The U.S. Patent and Trademark Office’s revamped system for amending patents in America Invents Act reviews will make the process more viable and responds to concerns about the compressed timeline outlined in an earlier proposal, attorneys say.
Netflix Inc. urged a Vermont federal judge on Thursday to toss a trademark suit over its "Black Mirror: Bandersnatch" movie, ripping into claims from the company that owns the rights to the "Choose Your Own Adventure" book series and calling a recently filed amended complaint "even weaker" than the first.
A California federal judge expressed frustration Thursday with presiding over infringement cases involving patents being reviewed by the PTAB, saying during a hearing in a suit against Apple that allowing the case to proceed could result in inconsistent rulings, but staying it could make litigation "interminable."
An engineer accused of stealing "revolutionary" secrets from Intel Cop. before jumping ship for rival computer chipmaker Micron Technology Inc. must return any confidential documents he took from the company, a California federal judge said Wednesday.
The U.S. Supreme Court on Thursday nudged Voltstar Technologies to respond to a cert petition aiming to clarify whether inter partes reviews can be filed a year after an infringement suit is voluntarily dismissed and whether institution of those reviews can be appealed.
A California federal judge has allowed Qualcomm to pursue its counterclaim in an antitrust suit that Apple forfeited rights to favorable licensing terms for smartphone technology.
A former Anheuser-Busch employee cannot escape the brewer’s trade secret suit accusing him of stealing beer recipes and passing them on to class action attorneys looking to sue the company over allegedly watered-down beer, the Ninth Circuit ruled Wednesday.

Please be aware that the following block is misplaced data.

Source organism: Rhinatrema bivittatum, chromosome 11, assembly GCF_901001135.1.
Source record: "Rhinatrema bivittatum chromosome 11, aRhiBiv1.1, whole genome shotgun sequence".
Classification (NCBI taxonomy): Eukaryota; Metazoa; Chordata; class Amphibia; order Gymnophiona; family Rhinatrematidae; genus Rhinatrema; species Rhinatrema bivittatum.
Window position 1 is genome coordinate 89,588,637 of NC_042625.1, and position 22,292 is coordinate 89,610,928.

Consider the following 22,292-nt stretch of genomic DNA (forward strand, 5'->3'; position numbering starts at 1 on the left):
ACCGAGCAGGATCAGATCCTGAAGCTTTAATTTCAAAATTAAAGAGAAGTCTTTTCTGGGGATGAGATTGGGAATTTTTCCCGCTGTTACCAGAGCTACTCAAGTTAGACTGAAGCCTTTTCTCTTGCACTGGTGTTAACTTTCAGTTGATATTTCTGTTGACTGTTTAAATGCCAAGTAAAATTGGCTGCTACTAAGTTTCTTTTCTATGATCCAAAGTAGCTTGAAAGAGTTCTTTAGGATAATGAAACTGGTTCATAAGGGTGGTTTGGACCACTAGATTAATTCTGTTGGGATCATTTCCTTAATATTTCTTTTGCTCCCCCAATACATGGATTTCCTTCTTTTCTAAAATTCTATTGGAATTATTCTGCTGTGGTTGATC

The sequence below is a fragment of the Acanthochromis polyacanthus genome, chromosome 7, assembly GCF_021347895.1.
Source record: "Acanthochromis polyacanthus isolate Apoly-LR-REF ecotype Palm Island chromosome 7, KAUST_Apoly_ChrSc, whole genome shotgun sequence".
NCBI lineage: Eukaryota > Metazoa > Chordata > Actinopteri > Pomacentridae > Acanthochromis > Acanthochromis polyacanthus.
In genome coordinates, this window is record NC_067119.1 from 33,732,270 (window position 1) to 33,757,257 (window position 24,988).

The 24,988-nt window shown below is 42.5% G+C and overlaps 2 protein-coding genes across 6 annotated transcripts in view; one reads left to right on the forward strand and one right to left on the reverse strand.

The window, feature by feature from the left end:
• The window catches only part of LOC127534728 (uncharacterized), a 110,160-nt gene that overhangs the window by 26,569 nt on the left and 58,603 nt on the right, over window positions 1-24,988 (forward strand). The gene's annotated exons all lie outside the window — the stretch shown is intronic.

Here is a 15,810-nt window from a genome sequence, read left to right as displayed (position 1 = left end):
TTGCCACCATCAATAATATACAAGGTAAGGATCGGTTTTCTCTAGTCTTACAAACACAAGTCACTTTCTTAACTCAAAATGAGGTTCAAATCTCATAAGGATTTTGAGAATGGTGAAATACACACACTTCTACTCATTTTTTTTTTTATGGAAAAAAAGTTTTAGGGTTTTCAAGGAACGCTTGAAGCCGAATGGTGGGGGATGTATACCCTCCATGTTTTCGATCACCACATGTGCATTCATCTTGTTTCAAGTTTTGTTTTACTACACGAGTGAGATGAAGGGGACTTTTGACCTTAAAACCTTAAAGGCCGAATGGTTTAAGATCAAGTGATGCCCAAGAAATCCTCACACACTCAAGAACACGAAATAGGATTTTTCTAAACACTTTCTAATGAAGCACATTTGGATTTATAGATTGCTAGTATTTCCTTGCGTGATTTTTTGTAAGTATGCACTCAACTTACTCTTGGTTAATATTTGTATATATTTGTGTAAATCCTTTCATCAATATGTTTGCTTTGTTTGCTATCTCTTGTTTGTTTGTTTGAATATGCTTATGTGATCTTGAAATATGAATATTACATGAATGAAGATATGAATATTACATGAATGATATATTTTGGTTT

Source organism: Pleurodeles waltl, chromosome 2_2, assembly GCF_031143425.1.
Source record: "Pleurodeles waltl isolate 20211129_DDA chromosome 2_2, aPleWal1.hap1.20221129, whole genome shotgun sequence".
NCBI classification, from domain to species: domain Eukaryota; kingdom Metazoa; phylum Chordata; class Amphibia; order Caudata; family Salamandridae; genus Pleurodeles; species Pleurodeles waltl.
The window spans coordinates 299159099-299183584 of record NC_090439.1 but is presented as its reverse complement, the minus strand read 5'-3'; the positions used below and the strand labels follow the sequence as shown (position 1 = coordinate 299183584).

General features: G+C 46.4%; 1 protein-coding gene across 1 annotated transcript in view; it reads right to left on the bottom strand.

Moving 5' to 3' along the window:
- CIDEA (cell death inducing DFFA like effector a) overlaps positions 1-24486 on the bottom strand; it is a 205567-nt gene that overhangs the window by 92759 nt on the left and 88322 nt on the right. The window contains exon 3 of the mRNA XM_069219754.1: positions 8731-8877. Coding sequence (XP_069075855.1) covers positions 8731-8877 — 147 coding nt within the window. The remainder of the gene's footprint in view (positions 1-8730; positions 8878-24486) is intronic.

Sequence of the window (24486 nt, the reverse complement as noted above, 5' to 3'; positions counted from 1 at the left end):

The Federal Circuit on Thursday upheld a Patent Trial and Appeal Board decision invalidating a claim of a hybrid vehicle patent owned by Paice LLC, rejecting the tech company's contention that the board wrongly relied on inconsistent testimony from Ford Motor Co.'s expert.
Tesla has accused four former employees of stealing company trade secrets and taking them to a competitor, telling a California federal court that one even emailed himself confidential information with the note, "you sly dog you."
The Patent Trial and Appeal Board’s precedent-setting panel won’t look at whether the board can still review a patent after certain district court and U.S. International Trade Commission challenges.
Allergan PLC said a group that claims the company's anti-competitive methods caused it to overpay for its ulcerative colitis drug should not get a second chance at class certification after the First Circuit knocked down its first attempt.
The Patent Trial and Appeal Board declined to cancel a window patent in its first-ever derivation proceeding Wednesday, shutting down a challenge from the country’s largest maker of windows and doors.
The international provisions of the 2017 tax overhaul often limit the ability of taxpayers to carry forward losses or credits and smooth over their tax liabilities, leveling an unexpected tax hit on companies with uneven years of profitability.
MillerCoors is suing rival Anheuser-Busch over a Super Bowl ad for Bud Light that claimed Miller Lite and Coors Light contained corn syrup, calling it false advertising “designed to frighten consumers.”
The Clorox Co. on Wednesday tarred rival Reckitt Benckiser Group PLC with claims that the Britain-based maker of Lysol brand cleaning products has run an ad campaign aimed at unfairly muddying the reputation of Clorox cleaning solutions, disinfecting wipes and toilet bowl cleaners.
Enforcing intellectual property rights in health care and ensuring competition to everyone’s benefit — especially finding ways to control skyrocketing prescription drug costs — has emerged as a priority at the Federal Trade Commission, a Republican member of the body said Wednesday.
An expelled partner from Pittsburgh-based Carlson Lynch LLP asked the Superior Court of Pennsylvania on Wednesday to lift a temporary stay preventing him from accessing the firm’s database of investigative material.
Figuring out what constitutes a manageable workload for the nation’s district judges is no simple task. Getting the judiciary the resources it needs is even harder.
The Western District of Louisiana is supposed to have seven district judges. But for a year, most of the courthouses were operating without a single Article III judge. As usual, magistrate judges picked up the slack.